Third year medical students’ exam results are being withheld after alleged cheating on the objective structured clinical examination (OSCE), making some students worried that everyone who sat the exam might be recalled to Dunedin to resit it.
In a letter sent out to third year medical students, Professor Barry Taylor, Dean of the Dunedin Medical School, said that “the integrity of the exam has been compromised” and that all results from this exam will be “withheld pending further investigation”.
The OSCE is a practical examination where students are tested on clinical skills at a range of stations. Because not all students can undertake the exam at once, they go through batches, with the groups not sitting the exam being held under observation.
However, apparently the groups were still able to be in communication with each other and the later groups were informed about the content of the exam. One student speculated that cell phones had been smuggled in and were used to communicate between the two groups.
One third year med student who sat the exam said that while “by the letter of the law it is cheating,” passing on information about the OSCE was accepted in the past as a fact of the exam, saying “It’s been like that forever”. They said that in the past markers just factored into their marks that later groups would have advance knowledge of what’s in the exam.
This year saw a concerted effort by the Medical School to stop this sharing of information.
The student said that the sharing of information was part of Med School culture. “From the beginning of Med School it’s drilled into you that ‘Med School is hard help each other out’”. The student also said that they “think the people who actually shared info are the ones who are the most dedicated to helping out their fellow med students”.
The letter from Professor Taylor to students called the alleged cheating “very unprofessional behaviour”.
“The Medical School has a duty to the public to ensure that students have achieved the appropriate level of competency at each stage of the course. It also has a duty to you as students to ensure that the examination process is fair and equitable. The public would also expect to see honesty within the cohort of future doctors.”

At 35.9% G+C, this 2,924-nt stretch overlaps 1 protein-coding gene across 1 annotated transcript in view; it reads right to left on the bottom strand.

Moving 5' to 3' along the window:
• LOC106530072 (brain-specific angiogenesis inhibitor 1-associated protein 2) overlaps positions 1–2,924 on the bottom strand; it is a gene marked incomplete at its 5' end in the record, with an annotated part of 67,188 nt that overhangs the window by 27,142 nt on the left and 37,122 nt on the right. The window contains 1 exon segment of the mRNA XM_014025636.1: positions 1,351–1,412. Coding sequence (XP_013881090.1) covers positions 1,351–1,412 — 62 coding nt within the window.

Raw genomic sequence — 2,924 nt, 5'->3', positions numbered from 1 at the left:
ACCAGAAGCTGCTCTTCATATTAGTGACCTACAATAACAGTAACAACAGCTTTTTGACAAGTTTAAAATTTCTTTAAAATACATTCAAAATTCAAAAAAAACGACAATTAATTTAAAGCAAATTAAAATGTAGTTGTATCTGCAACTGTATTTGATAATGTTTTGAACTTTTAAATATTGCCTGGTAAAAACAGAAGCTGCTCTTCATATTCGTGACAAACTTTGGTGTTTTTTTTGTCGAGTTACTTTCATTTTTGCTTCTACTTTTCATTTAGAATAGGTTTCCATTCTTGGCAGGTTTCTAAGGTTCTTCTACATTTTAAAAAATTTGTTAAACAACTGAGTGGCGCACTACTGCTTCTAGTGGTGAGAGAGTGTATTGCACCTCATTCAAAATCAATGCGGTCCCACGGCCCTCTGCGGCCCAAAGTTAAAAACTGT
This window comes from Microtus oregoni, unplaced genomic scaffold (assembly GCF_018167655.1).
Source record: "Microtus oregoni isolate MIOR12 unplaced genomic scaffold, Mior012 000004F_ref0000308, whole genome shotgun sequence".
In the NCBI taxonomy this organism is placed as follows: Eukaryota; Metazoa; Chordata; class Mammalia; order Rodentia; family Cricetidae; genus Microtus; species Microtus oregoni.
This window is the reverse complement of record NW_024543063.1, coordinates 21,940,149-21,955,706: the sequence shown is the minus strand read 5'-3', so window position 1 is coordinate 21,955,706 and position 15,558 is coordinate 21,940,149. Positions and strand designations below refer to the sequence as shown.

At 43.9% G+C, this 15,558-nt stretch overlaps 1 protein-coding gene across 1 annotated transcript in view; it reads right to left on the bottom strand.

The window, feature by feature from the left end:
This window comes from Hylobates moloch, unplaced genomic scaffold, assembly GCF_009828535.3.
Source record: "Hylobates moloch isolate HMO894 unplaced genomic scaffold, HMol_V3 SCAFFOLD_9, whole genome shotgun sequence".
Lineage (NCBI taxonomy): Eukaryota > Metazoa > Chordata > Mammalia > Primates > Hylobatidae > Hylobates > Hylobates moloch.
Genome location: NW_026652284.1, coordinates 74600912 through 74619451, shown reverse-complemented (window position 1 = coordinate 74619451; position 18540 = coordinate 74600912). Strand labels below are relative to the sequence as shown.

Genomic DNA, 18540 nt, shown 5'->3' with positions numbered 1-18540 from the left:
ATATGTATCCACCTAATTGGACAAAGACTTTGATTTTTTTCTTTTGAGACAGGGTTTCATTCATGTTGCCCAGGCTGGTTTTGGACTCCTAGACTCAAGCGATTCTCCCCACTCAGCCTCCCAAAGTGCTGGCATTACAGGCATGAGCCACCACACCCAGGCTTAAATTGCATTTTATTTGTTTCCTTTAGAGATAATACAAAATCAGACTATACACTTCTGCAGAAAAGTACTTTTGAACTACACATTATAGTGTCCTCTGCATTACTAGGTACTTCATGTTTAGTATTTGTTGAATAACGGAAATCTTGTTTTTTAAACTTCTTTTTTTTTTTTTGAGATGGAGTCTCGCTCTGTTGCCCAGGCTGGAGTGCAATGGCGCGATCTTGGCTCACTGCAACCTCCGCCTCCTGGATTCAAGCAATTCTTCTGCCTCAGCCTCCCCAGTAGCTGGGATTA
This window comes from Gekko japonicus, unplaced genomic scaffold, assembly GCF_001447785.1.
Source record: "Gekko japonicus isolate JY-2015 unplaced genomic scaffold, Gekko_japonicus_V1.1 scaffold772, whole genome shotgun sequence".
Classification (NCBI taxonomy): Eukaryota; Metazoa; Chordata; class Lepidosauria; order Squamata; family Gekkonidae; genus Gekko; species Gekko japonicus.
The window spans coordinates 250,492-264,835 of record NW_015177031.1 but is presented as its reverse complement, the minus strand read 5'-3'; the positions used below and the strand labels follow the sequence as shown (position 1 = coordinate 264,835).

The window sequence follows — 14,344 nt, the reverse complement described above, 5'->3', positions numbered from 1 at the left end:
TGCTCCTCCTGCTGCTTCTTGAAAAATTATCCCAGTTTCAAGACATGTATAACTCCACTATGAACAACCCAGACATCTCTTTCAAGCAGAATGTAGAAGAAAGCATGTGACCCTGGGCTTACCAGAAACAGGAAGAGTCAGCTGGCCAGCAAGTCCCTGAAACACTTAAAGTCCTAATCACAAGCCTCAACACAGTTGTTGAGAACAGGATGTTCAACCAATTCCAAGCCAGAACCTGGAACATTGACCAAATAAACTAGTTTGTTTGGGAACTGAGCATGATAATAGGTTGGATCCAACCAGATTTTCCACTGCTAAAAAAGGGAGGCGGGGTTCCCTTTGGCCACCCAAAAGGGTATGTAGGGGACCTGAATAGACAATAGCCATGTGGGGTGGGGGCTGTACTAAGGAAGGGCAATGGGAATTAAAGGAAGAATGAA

The letter also asked students who knew who spread the information to come forward, saying they have “a professional responsibility to inform the medical school what occurred and who was responsible”.
One of the students we spoke to said they were “definitely not gonna tell on someone”.
There’s a lot of concern, however, that if no one comes forward that all the students who sat the exam might have to return to Dunedin to resit it.
One student said “it is ridiculous to withhold everyone’s marks and threaten us with having to all do specials 'cause honestly most people found out about it in the holding area and were already prepared for the exam; it’s different from getting the answers to a multi choice question, you still need to be able to actually do the thing.”
Another of the third years said that they “don’t think anyone’s too concerned at the moment because we can’t quite believe they would actually spend all the money to make us resist the exam” but that if they do have to resit the exam they’ll be “pretty pissed off”.
OUSA President Caitlin Barlow-Groome said that OUSA "hope to see regular updates and resolve as a matter of urgency," but that "We cannot condone any means of cheating, and have to support the greater percentage of students who did the due diligence to sit the exam without any influence. We want to be able to graduate as students knowing our credibility is intact, especially within a field such as Medicine.”
OUSA encourages any and all concerned students to reach out to the executive, or email firstname.lastname@example.org.
Professor Taylor said "the public should be reassured that the standard of Otago Medical School graduate has not been compromised. The nature of the examination means candidates cannot quickly learn the examined material to pass. Foreknowledge gives some advantage, but we think only a small advantage."